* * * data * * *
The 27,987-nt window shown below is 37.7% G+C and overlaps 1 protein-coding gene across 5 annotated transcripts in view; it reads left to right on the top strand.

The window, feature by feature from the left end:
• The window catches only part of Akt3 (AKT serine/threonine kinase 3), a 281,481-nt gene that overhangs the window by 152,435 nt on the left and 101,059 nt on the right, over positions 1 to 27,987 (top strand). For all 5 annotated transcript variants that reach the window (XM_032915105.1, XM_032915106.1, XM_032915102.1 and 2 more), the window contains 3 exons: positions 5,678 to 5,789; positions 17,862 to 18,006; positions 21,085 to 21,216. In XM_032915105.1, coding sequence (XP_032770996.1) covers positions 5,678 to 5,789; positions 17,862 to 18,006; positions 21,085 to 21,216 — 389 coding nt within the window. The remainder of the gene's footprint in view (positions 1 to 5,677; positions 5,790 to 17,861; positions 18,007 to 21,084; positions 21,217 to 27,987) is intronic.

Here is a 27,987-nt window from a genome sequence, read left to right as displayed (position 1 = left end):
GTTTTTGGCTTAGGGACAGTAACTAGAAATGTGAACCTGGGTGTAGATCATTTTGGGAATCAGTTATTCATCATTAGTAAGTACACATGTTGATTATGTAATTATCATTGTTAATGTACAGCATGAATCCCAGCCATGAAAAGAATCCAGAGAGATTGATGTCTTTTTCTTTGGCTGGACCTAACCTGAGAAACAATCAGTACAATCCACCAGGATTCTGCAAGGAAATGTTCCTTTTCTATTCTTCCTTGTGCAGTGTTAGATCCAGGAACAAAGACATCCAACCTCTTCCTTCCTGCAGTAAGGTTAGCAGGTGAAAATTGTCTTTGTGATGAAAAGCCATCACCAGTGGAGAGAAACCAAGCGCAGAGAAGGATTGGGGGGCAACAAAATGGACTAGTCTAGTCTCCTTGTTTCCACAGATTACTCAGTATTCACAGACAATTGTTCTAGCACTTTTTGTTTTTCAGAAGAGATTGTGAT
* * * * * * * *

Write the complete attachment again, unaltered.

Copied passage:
The 27,987-nt window shown below is 37.7% G+C and overlaps 1 protein-coding gene across 5 annotated transcripts in view; it reads left to right on the top strand.

The window, feature by feature from the left end:
• The window catches only part of Akt3 (AKT serine/threonine kinase 3), a 281,481-nt gene that overhangs the window by 152,435 nt on the left and 101,059 nt on the right, over positions 1 to 27,987 (top strand). For all 5 annotated transcript variants that reach the window (XM_032915105.1, XM_032915106.1, XM_032915102.1 and 2 more), the window contains 3 exons: positions 5,678 to 5,789; positions 17,862 to 18,006; positions 21,085 to 21,216. In XM_032915105.1, coding sequence (XP_032770996.1) covers positions 5,678 to 5,789; positions 17,862 to 18,006; positions 21,085 to 21,216 — 389 coding nt within the window. The remainder of the gene's footprint in view (positions 1 to 5,677; positions 5,790 to 17,861; positions 18,007 to 21,084; positions 21,217 to 27,987) is intronic.

Here is a 27,987-nt window from a genome sequence, read left to right as displayed (position 1 = left end):
GTTTTTGGCTTAGGGACAGTAACTAGAAATGTGAACCTGGGTGTAGATCATTTTGGGAATCAGTTATTCATCATTAGTAAGTACACATGTTGATTATGTAATTATCATTGTTAATGTACAGCATGAATCCCAGCCATGAAAAGAATCCAGAGAGATTGATGTCTTTTTCTTTGGCTGGACCTAACCTGAGAAACAATCAGTACAATCCACCAGGATTCTGCAAGGAAATGTTCCTTTTCTATTCTTCCTTGTGCAGTGTTAGATCCAGGAACAAAGACATCCAACCTCTTCCTTCCTGCAGTAAGGTTAGCAGGTGAAAATTGTCTTTGTGATGAAAAGCCATCACCAGTGGAGAGAAACCAAGCGCAGAGAAGGATTGGGGGGCAACAAAATGGACTAGTCTAGTCTCCTTGTTTCCACAGATTACTCAGTATTCACAGACAATTGTTCTAGCACTTTTTGTTTTTCAGAAGAGATTGTGAT